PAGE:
temple of amen re

hypnotoad4  asked:

I had a quick question, how did the ancient Egyptians mold gold into the sculptures that they wanted? I can imagine it must have been very hard to gather up and mold gold properly with so little technology available?

The Egyptians had a great deal of technology, it just didn’t work in the same way as ours. 

Gold (nbw) was one of the first metals to be exploited in Egypt. The gold of the mountains, as the scribes of Ramses III called it, was found mainly in the Eastern Desert and Nubia. The Koptos gold for instance was mined in the Bekhen mountains. Seti gave these mines to a small temple he had built and dedicated to Amen, Re, Osiris and a number of other gods. The workers mining the gold, the “flesh of the gods”, for the temple were exempt from any other work. 

In the Wadi Hammamat where gold-containing quartz was found, the underground quartz veins were mined by crushing the rock before the gold could be extracted. This required a great deal of manpower, provisioned only with difficulty in these deserted regions. Other pharaohs tried to follow Seti’s example by excavating wells in various location, with little success. Another attempt of Seti I resulted in a dry well 120 cubits deep which was abandoned. Only the perseverance of his son Ramses II brought success.
Before smashing the stone it was heated making it brittle and then broken up with stone hammers and in later times with iron chisels. The oval stone hammers were about twenty centimetres long, made of basalt or diorite and weighed from one to three kilogrammes. A wooden handle was inserted in a deep groove and fastened to it. The chunks of ore were smashed with small hammers and ground in mills similar to corn mills. The resulting dust was then washed and the metal extracted.
In Nubia two such installations for extracting gold were discovered. The ore was spread on declining surfaces, and the gold washed out which was then caught in some sort of sieve. Greek sources speak of sheep fleeces being used for this purpose. Wall reliefs dating from 2300 BC show stages of refining and working of gold.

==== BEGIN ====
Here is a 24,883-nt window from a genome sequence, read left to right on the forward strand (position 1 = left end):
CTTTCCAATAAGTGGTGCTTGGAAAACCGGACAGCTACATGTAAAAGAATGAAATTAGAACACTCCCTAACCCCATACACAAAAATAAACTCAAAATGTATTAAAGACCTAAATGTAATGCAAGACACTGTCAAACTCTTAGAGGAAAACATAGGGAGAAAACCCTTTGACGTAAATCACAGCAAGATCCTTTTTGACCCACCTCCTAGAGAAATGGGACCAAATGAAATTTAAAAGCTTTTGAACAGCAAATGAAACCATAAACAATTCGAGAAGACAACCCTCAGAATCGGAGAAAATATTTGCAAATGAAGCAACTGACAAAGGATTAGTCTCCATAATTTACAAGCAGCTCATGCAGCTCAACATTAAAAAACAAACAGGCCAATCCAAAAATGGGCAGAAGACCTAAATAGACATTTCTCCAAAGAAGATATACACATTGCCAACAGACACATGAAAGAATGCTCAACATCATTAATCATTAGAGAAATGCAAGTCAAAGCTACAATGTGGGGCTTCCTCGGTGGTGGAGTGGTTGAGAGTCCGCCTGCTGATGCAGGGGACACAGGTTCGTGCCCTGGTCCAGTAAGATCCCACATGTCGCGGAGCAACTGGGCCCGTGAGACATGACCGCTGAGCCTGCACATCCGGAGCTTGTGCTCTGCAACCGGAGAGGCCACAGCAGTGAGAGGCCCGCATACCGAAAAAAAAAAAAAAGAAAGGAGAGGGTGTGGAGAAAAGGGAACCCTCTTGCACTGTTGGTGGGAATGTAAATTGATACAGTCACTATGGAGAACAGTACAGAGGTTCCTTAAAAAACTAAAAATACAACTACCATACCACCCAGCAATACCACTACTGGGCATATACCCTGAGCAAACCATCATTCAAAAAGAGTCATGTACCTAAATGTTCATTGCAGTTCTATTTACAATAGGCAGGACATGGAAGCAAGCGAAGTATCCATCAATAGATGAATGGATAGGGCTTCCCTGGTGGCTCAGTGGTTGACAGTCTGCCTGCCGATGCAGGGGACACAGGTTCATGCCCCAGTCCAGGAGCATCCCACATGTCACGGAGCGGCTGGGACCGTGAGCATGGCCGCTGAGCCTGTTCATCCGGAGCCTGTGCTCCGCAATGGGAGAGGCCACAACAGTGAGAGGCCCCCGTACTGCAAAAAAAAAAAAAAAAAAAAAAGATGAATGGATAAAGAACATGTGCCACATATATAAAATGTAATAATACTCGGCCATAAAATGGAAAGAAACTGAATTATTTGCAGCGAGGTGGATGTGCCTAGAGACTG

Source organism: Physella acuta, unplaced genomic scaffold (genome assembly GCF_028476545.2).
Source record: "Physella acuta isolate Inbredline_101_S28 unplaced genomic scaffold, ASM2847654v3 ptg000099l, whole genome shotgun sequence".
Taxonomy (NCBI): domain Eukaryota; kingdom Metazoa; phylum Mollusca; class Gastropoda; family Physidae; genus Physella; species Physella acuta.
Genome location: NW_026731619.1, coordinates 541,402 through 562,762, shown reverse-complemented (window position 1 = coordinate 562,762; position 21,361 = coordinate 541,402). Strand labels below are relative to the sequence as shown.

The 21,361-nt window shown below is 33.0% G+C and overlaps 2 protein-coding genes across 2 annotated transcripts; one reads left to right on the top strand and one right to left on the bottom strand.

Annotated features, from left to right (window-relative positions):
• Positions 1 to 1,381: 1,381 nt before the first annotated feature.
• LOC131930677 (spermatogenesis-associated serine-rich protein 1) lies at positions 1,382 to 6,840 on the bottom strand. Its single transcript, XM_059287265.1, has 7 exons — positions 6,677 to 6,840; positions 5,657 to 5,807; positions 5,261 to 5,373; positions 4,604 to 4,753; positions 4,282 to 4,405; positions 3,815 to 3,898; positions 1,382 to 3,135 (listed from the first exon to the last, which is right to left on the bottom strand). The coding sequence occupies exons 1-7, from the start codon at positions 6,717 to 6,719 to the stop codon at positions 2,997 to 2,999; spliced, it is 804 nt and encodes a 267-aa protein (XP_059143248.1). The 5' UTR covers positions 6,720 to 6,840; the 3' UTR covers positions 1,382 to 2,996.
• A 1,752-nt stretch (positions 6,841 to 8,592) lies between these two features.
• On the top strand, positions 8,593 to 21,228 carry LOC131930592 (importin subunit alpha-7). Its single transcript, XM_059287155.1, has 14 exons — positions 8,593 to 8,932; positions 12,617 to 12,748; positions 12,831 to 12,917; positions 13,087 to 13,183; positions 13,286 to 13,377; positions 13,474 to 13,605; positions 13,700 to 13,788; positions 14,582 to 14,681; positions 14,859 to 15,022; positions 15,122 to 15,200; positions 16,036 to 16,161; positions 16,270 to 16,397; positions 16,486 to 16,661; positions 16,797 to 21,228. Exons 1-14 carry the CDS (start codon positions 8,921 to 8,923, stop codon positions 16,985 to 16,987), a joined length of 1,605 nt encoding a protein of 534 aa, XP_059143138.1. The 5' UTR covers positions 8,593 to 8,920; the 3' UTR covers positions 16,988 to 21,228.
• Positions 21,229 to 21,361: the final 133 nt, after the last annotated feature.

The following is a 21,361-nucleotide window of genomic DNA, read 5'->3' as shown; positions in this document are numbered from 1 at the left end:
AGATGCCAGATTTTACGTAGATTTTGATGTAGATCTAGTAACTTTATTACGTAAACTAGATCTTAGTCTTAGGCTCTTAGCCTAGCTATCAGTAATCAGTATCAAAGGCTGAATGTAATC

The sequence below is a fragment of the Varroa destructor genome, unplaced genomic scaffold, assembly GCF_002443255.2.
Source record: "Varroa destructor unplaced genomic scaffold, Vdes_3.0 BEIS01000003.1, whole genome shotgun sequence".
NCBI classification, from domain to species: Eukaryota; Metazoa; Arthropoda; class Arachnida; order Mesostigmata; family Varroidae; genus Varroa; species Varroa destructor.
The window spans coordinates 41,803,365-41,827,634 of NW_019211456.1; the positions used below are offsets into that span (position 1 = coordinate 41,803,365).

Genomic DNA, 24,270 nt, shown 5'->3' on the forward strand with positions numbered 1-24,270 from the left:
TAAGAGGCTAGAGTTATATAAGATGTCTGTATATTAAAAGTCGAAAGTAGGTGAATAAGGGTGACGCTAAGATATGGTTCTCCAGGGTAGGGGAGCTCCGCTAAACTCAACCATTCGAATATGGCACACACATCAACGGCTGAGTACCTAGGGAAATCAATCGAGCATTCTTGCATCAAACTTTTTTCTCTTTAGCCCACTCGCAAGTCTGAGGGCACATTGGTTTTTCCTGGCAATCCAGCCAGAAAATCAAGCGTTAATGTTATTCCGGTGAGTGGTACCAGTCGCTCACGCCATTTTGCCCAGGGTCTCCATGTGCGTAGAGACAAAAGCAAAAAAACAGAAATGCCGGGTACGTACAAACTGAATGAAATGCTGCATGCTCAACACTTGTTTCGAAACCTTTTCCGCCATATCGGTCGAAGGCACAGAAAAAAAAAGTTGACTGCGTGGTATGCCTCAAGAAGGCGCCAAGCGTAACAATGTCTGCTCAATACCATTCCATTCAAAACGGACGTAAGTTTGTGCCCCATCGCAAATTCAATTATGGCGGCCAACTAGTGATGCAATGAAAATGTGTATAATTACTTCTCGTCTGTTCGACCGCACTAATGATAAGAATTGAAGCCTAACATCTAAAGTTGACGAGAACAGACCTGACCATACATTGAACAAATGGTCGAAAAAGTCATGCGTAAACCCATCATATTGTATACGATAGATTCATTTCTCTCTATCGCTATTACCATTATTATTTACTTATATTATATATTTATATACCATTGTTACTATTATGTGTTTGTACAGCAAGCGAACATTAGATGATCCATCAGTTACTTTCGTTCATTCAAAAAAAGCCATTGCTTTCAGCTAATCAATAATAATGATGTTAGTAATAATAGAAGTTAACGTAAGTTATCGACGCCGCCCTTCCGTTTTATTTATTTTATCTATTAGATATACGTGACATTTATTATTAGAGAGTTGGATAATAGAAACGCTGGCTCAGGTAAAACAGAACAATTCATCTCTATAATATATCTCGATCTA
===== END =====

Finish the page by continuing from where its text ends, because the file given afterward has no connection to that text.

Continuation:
The oldest map of a mine in existence - possibly dating to the Ramesside period - is that of a gold mine. It shows mountain ranges separated by parallel valleys, joined by a winding valley. A water cistern is marked, as is a stela of Seti I. Opposite these two landmarks are the openings of four galleries, further mine shafts are marked in the adjacent hill.

A 2001 article by D.Klemm, R.Klemm, & A.Murr (here as a PDF) would illuminate this further.

As for the working of gold, the Egyptians knew two kinds of bonding metals: welding and soldering. As early as the Middle Kingdom little pieces of jewellery were welded together. The part which had to be added had a melting point a bit below that of the main part, was heated until it became malleable and could be affixed. Then the whole artefact was heated over a ceramic furnace. A blowpipe with a clay nozzle were used to increase the heat.
 Because of the fact that the tongs were made of bronze with a melting point of 1030°C, below that of gold (1063°C) and barely above that of silver (950°C), quite a bit of dexterity was required of the artisan. Fast action was needed, before the tool could heat up too much.
 Soldering was known since the 4th dynasty at least. For soft-soldering tin (melting point 232°C) was used, when hard-soldering or brazing pieces of gold a mixture of gold, silver and frequently copper (melting point 1083°C) was applied. In order to de-oxidize the metal surfaces a flux was needed, possibly natron or lees of wine. Hard-soldering was often preferred to the easier process of soft-soldering as the artefact could be reheated without the bond melting.

(Scene from the tomb of Rekhmire, New Kingdom c.1500 BC) 

As for molds, they were usually done through the use of the lost wax technique. The Egyptians were practicing cire perdue from the mid 3rd millennium BC, shown by Early Dynastic bracelets and gold jewellery. Inserted spouts for ewers (copper water vessels) from the Fourth Dynasty (Old Kingdom) were made by the lost-wax method. Hollow castings, such as the Louvre statuette from the Fayum find appeared during the Middle Kingdom, followed by solid cast statuettes (like the squatting, nursing mother, in Brooklyn) of the Second Intermediate/Early New Kingdom. The hollow casting of statues is represented in the New Kingdom by the kneeling statue of Thutmosis IV (British Museum, London) and the head fragment of Ramesses V (Fitzwilliam Museum, Cambridge). Hollow castings become more detailed and continue into the Eighteenth Dynasty, shown by the black bronze kneeling figure of Tutankhamun (Museum of the University of Pennsylvania). Cire Perdue is used in mass-production during the Late Period to Graeco-Roman times when figures of deities were cast for personal devotion and votive temple offerings. Nude female-shaped handles on bronze mirrors were cast by the lost-wax process. 

However, objects like the gold funerary mask of Tutankhamun were made from sheets of gold that were beaten and polished into shape. 

An article by T.G.H.James can be found here.

Information on mining and gold working taken from Reshafim (x) (x)

For further reading, I’d suggest Ancient Egyptian Materials and Technology by I.Shaw and P.Nicholson.